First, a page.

When approaching apocalyptic literature, we must first define our terms:
- Apocalypse: a particular genre of literature written between approximately 200 B.C. and A.D. 200;
- Apocalyptic: an adjective “describing either the literary genre or the worldview;
- Apocalypticism: a worldview, ideology, or theology merging the eschatological aims of particular groups into a cosmic and political arena.
A deeper look reveals three main functions of apocalyptic literature. First, it includes visionary or revelatory communication. Second, it contains a heavy use of symbols, metaphors, and figurative speech. Finally, it includes a dualism between earthy and heavenly realities.
In our book Invitation to Biblical Interpretation, we outline the four main approaches to the interpretation of Revelation. The preterist position “approaches the relationship of history and the Apocalypse from the vantage point that the events prophesied were fulfilled in the first century” (522). The historicist position is mainly obsolete now but was popular during the Middle Ages and the Reformation era. This position looked to its contemporary culture for the meaning of Revelation: the Pope was the antichrist and the wars in Western Europe at the time corresponded with the wars in Revelation. The idealist position “sets aside the historical question altogether by positing that Revelation is not about events in the space-time continuum but rather symbolically portrays the spiritual and timeless nature of the battle between good and evil” (523). Finally, the futurist position holds that Revelation 4–22 refers to future events. This position is the most common in evangelicalism today and is often expressed in modified versions such as historical premillennialism.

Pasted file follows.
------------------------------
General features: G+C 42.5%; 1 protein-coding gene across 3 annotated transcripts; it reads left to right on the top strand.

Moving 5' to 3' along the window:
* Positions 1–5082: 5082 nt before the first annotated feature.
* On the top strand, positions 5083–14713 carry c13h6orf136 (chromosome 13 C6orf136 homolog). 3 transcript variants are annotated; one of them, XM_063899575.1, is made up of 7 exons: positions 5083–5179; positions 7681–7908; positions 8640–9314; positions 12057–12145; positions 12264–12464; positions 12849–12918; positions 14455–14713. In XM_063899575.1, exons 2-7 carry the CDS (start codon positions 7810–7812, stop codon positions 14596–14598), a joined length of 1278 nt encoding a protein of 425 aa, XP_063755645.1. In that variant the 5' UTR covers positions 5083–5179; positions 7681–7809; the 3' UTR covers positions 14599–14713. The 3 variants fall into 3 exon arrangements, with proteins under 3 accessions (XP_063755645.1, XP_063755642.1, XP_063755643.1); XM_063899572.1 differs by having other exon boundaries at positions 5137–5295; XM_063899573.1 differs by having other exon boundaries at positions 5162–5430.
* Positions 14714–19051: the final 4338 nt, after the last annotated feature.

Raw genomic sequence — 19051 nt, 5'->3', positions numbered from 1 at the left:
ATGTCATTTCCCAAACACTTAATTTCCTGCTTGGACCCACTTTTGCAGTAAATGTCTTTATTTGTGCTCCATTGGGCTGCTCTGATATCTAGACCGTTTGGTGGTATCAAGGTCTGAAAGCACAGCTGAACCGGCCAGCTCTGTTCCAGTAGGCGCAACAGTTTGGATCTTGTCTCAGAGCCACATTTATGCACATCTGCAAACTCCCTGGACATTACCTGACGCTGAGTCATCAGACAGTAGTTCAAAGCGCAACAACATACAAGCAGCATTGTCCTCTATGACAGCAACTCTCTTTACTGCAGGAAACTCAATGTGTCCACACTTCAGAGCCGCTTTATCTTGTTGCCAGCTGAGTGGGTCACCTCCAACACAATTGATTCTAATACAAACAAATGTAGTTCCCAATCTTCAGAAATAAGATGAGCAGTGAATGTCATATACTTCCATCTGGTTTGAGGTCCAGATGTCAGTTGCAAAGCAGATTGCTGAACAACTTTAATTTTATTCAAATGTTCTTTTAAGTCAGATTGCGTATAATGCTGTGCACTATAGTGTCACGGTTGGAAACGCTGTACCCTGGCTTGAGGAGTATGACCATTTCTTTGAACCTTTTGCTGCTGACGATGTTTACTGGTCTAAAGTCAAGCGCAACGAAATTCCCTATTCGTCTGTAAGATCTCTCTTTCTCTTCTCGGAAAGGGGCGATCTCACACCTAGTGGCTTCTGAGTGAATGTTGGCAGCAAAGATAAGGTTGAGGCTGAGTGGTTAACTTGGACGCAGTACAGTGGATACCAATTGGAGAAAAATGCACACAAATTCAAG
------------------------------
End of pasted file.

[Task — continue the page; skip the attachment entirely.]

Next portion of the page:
One of the greatest challenges in interpreting Revelation has to do with the interpretation of the various apocalyptic symbols. Here are seven steps that can serve as a guide to interpretation:
- Recognize the symbolic imagery associated with the description of people and beings, colors, numbers, institutions, places, and events.
- Look for interpretations of these symbols within the vision.
- Determine if the symbol stems from an allusion to the Old Testament.
- Compare the symbol with other apocalyptic writings to see if it is a common symbol with a relatively standard meaning.
- Look for any possible connections between the symbol and the cultural-historical context.
- Consult treatments of the symbol in scholarly commentaries and other works.
- Remain humble in your conclusions (552–57)
- TGC Course: Invitation to Biblical Interpretation
- Blog post: Literature: Genre
- Blog post: Literature: The Canon
Note: This summary was written by Mark Baker (PhD, Southeastern Baptist Theological Seminary) with Andreas Köstenberger. Mark is Dean of Faculty at Paideia Academy in Knoxville, TN..